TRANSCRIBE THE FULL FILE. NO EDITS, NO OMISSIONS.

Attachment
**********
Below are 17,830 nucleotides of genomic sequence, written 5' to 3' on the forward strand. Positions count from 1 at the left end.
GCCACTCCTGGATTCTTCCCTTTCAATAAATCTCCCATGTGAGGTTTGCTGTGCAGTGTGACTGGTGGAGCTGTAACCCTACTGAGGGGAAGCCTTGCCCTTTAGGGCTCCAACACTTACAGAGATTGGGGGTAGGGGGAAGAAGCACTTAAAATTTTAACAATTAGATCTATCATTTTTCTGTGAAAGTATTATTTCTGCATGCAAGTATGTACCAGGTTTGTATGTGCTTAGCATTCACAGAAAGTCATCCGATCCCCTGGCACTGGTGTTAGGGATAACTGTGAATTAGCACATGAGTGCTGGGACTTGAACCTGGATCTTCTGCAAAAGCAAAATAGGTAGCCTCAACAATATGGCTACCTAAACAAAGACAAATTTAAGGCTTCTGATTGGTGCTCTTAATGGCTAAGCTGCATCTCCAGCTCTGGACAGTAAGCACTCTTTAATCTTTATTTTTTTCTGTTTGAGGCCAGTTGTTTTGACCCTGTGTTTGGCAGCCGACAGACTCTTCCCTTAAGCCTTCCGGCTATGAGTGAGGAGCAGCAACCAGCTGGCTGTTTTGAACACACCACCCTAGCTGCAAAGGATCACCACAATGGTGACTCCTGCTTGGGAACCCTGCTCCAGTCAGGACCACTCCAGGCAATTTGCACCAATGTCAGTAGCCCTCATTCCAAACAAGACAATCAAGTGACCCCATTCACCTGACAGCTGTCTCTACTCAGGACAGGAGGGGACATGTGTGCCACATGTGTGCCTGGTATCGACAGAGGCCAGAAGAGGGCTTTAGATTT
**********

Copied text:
Below are 17,830 nucleotides of genomic sequence, written 5' to 3' on the forward strand. Positions count from 1 at the left end.
GCCACTCCTGGATTCTTCCCTTTCAATAAATCTCCCATGTGAGGTTTGCTGTGCAGTGTGACTGGTGGAGCTGTAACCCTACTGAGGGGAAGCCTTGCCCTTTAGGGCTCCAACACTTACAGAGATTGGGGGTAGGGGGAAGAAGCACTTAAAATTTTAACAATTAGATCTATCATTTTTCTGTGAAAGTATTATTTCTGCATGCAAGTATGTACCAGGTTTGTATGTGCTTAGCATTCACAGAAAGTCATCCGATCCCCTGGCACTGGTGTTAGGGATAACTGTGAATTAGCACATGAGTGCTGGGACTTGAACCTGGATCTTCTGCAAAAGCAAAATAGGTAGCCTCAACAATATGGCTACCTAAACAAAGACAAATTTAAGGCTTCTGATTGGTGCTCTTAATGGCTAAGCTGCATCTCCAGCTCTGGACAGTAAGCACTCTTTAATCTTTATTTTTTTCTGTTTGAGGCCAGTTGTTTTGACCCTGTGTTTGGCAGCCGACAGACTCTTCCCTTAAGCCTTCCGGCTATGAGTGAGGAGCAGCAACCAGCTGGCTGTTTTGAACACACCACCCTAGCTGCAAAGGATCACCACAATGGTGACTCCTGCTTGGGAACCCTGCTCCAGTCAGGACCACTCCAGGCAATTTGCACCAATGTCAGTAGCCCTCATTCCAAACAAGACAATCAAGTGACCCCATTCACCTGACAGCTGTCTCTACTCAGGACAGGAGGGGACATGTGTGCCACATGTGTGCCTGGTATCGACAGAGGCCAGAAGAGGGCTTTAGATTT